A Warsaw court on Tuesday convicted a women’s rights activist of helping to provide abortion pills to a victim of domestic violence in Poland and sentenced her to eight months of community service.
Justyna Wydrzyńska’s case has been closely watched by human rights activists, who believe it will set a precedent in the country with Europe’s most restrictive abortion laws.
International Planned Parenthood Federation, a leading reproductive rights organization, said it was “shocked” that Widrzyska would now have a criminal record for helping a woman who was in an abusive relationship.
Spokeswoman Irene Donadio said, “We are deeply saddened by this decision and outraged by the entire process. To condemn one person’s act of empathy and compassion for another human being is unimaginable.”
Prosecutors had charged Wydrzyńska with “facilitating an abortion”, a crime that could be punished with up to three years in prison.
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According to Polish media reports, Wiederzyska will appeal the case. She is the co-founder of the Abortion Dream Team, an organization that provides information to women seeking abortions.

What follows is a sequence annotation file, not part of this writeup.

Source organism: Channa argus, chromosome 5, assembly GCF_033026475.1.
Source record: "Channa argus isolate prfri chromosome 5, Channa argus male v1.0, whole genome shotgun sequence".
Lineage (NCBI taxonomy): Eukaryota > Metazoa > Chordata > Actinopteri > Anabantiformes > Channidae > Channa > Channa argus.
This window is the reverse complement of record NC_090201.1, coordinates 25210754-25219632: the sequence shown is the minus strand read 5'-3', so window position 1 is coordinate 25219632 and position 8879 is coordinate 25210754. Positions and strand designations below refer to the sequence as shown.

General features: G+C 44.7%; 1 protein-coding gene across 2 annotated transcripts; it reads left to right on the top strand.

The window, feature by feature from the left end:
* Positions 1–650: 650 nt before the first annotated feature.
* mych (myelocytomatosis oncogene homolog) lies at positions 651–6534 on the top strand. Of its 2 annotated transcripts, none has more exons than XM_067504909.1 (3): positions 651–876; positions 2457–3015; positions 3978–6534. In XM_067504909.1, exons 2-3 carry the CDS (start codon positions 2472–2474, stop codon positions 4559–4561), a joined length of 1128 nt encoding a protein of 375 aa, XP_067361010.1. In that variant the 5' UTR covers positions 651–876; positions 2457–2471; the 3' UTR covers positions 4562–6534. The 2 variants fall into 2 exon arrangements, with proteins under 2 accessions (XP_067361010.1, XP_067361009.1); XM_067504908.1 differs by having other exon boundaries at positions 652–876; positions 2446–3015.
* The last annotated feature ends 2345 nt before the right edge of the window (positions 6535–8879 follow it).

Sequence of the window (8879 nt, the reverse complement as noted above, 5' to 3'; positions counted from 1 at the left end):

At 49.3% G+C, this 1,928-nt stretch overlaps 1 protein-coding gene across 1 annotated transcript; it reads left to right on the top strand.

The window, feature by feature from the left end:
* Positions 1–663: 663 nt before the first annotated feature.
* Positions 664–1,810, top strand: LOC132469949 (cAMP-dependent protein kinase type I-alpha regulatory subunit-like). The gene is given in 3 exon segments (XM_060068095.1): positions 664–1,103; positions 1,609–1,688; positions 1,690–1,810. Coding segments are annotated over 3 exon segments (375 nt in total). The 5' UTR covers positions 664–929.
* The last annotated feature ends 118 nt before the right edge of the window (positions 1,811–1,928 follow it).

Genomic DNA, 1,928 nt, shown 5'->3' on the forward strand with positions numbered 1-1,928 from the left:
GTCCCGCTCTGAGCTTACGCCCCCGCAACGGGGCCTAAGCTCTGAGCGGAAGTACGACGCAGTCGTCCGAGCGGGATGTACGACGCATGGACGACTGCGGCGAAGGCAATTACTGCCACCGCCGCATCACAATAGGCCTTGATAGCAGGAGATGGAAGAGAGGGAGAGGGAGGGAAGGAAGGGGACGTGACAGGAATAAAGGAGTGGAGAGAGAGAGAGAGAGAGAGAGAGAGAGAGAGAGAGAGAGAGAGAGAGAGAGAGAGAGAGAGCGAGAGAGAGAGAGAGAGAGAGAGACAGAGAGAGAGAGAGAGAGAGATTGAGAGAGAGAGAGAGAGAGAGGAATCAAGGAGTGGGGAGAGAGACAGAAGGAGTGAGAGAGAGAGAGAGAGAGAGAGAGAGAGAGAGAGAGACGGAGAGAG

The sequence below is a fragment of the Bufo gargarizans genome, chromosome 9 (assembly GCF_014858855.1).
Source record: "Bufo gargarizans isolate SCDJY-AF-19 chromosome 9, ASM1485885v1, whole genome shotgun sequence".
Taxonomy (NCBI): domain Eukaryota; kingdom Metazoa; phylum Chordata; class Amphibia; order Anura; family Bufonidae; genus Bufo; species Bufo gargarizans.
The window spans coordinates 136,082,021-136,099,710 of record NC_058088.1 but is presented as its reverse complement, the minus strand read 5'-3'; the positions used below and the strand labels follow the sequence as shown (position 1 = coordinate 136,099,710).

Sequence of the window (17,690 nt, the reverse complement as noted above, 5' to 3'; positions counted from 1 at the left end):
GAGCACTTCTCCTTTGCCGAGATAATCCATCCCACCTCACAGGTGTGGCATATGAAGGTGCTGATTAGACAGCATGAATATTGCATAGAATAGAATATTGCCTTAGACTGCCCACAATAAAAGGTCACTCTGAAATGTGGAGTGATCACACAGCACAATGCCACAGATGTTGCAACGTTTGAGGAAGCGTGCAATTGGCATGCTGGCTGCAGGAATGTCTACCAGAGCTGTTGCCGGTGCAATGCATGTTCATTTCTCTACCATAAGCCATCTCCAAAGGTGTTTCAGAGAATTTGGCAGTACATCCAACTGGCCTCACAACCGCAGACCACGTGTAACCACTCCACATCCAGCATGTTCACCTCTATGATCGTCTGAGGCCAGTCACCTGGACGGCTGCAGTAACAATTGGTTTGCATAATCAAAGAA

Poland, a predominantly Catholic country, forbids abortion in almost all cases, with the only exceptions being when a woman’s life or health is in danger or the pregnancy is a result of rape or incest.
For years abortion was permitted in the case of fetuses with congenital defects. However, that exception was struck down by the country’s constitutional court in 2020.
In practice, Polish women order abortion pills or travel to Germany, the Czech Republic and other countries where the procedure is permitted. While giving yourself abortion pills is legal, helping someone else is not.
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